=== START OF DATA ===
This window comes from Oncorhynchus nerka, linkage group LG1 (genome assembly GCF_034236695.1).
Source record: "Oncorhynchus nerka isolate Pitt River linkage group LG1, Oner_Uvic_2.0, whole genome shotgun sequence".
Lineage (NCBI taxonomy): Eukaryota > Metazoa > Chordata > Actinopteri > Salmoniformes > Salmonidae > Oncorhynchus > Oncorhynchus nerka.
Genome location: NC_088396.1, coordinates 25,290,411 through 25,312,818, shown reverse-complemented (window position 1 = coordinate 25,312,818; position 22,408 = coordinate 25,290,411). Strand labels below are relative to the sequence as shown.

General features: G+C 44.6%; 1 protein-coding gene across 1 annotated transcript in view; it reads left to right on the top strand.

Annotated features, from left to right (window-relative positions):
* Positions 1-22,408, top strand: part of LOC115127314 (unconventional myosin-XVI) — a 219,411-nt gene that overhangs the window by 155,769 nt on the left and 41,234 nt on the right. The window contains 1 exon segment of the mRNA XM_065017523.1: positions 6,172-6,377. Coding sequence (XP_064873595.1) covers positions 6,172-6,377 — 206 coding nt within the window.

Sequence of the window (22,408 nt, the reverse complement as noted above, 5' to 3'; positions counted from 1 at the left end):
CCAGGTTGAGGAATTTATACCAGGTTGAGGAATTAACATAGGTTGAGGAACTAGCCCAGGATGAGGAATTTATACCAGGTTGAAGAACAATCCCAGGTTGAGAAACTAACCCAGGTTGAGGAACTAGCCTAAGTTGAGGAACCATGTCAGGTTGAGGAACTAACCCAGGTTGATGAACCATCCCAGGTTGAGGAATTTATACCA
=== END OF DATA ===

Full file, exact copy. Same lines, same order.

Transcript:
This window comes from Oncorhynchus nerka, linkage group LG1 (genome assembly GCF_034236695.1).
Source record: "Oncorhynchus nerka isolate Pitt River linkage group LG1, Oner_Uvic_2.0, whole genome shotgun sequence".
Lineage (NCBI taxonomy): Eukaryota > Metazoa > Chordata > Actinopteri > Salmoniformes > Salmonidae > Oncorhynchus > Oncorhynchus nerka.
Genome location: NC_088396.1, coordinates 25,290,411 through 25,312,818, shown reverse-complemented (window position 1 = coordinate 25,312,818; position 22,408 = coordinate 25,290,411). Strand labels below are relative to the sequence as shown.

General features: G+C 44.6%; 1 protein-coding gene across 1 annotated transcript in view; it reads left to right on the top strand.

Annotated features, from left to right (window-relative positions):
* Positions 1-22,408, top strand: part of LOC115127314 (unconventional myosin-XVI) — a 219,411-nt gene that overhangs the window by 155,769 nt on the left and 41,234 nt on the right. The window contains 1 exon segment of the mRNA XM_065017523.1: positions 6,172-6,377. Coding sequence (XP_064873595.1) covers positions 6,172-6,377 — 206 coding nt within the window.

Sequence of the window (22,408 nt, the reverse complement as noted above, 5' to 3'; positions counted from 1 at the left end):
CCAGGTTGAGGAATTTATACCAGGTTGAGGAATTAACATAGGTTGAGGAACTAGCCCAGGATGAGGAATTTATACCAGGTTGAAGAACAATCCCAGGTTGAGAAACTAACCCAGGTTGAGGAACTAGCCTAAGTTGAGGAACCATGTCAGGTTGAGGAACTAACCCAGGTTGATGAACCATCCCAGGTTGAGGAATTTATACCA